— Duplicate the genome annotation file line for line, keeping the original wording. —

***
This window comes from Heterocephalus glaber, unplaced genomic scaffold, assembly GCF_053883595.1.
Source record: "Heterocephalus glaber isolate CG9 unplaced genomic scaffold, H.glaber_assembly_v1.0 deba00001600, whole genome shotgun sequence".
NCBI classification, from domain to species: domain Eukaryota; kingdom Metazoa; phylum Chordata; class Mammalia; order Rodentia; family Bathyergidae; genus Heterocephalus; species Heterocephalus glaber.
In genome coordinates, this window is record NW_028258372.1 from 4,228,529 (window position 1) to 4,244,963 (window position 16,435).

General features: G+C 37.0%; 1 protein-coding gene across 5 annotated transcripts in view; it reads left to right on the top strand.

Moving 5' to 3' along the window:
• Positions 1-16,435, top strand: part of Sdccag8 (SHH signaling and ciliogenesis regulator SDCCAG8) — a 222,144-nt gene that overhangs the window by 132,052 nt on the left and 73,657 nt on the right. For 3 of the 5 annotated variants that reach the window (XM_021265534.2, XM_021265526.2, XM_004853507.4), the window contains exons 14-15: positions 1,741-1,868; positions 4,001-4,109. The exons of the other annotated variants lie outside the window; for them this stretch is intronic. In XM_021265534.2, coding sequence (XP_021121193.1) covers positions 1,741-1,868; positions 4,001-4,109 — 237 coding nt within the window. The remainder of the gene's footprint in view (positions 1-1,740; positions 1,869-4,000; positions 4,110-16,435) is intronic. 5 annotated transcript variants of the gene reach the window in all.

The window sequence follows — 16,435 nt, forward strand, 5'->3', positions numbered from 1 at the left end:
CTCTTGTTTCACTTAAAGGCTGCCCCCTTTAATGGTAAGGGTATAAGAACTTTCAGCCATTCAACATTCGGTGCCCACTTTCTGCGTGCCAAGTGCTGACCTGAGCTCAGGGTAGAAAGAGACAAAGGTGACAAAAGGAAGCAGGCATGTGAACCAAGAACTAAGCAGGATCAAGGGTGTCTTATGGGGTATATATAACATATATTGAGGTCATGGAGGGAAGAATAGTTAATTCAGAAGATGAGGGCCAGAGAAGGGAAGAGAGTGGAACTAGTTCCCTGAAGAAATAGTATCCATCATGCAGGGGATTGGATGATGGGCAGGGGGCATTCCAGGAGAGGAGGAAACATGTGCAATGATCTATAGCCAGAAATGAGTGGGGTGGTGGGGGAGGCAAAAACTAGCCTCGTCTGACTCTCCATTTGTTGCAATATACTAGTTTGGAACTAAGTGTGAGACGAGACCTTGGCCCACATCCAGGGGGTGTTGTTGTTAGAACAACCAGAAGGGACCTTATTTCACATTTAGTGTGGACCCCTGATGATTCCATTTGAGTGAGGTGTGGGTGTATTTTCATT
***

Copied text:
This window comes from Heterocephalus glaber, unplaced genomic scaffold, assembly GCF_053883595.1.
Source record: "Heterocephalus glaber isolate CG9 unplaced genomic scaffold, H.glaber_assembly_v1.0 deba00001600, whole genome shotgun sequence".
NCBI classification, from domain to species: domain Eukaryota; kingdom Metazoa; phylum Chordata; class Mammalia; order Rodentia; family Bathyergidae; genus Heterocephalus; species Heterocephalus glaber.
In genome coordinates, this window is record NW_028258372.1 from 4,228,529 (window position 1) to 4,244,963 (window position 16,435).

General features: G+C 37.0%; 1 protein-coding gene across 5 annotated transcripts in view; it reads left to right on the top strand.

Moving 5' to 3' along the window:
• Positions 1-16,435, top strand: part of Sdccag8 (SHH signaling and ciliogenesis regulator SDCCAG8) — a 222,144-nt gene that overhangs the window by 132,052 nt on the left and 73,657 nt on the right. For 3 of the 5 annotated variants that reach the window (XM_021265534.2, XM_021265526.2, XM_004853507.4), the window contains exons 14-15: positions 1,741-1,868; positions 4,001-4,109. The exons of the other annotated variants lie outside the window; for them this stretch is intronic. In XM_021265534.2, coding sequence (XP_021121193.1) covers positions 1,741-1,868; positions 4,001-4,109 — 237 coding nt within the window. The remainder of the gene's footprint in view (positions 1-1,740; positions 1,869-4,000; positions 4,110-16,435) is intronic. 5 annotated transcript variants of the gene reach the window in all.

The window sequence follows — 16,435 nt, forward strand, 5'->3', positions numbered from 1 at the left end:
CTCTTGTTTCACTTAAAGGCTGCCCCCTTTAATGGTAAGGGTATAAGAACTTTCAGCCATTCAACATTCGGTGCCCACTTTCTGCGTGCCAAGTGCTGACCTGAGCTCAGGGTAGAAAGAGACAAAGGTGACAAAAGGAAGCAGGCATGTGAACCAAGAACTAAGCAGGATCAAGGGTGTCTTATGGGGTATATATAACATATATTGAGGTCATGGAGGGAAGAATAGTTAATTCAGAAGATGAGGGCCAGAGAAGGGAAGAGAGTGGAACTAGTTCCCTGAAGAAATAGTATCCATCATGCAGGGGATTGGATGATGGGCAGGGGGCATTCCAGGAGAGGAGGAAACATGTGCAATGATCTATAGCCAGAAATGAGTGGGGTGGTGGGGGAGGCAAAAACTAGCCTCGTCTGACTCTCCATTTGTTGCAATATACTAGTTTGGAACTAAGTGTGAGACGAGACCTTGGCCCACATCCAGGGGGTGTTGTTGTTAGAACAACCAGAAGGGACCTTATTTCACATTTAGTGTGGACCCCTGATGATTCCATTTGAGTGAGGTGTGGGTGTATTTTCATT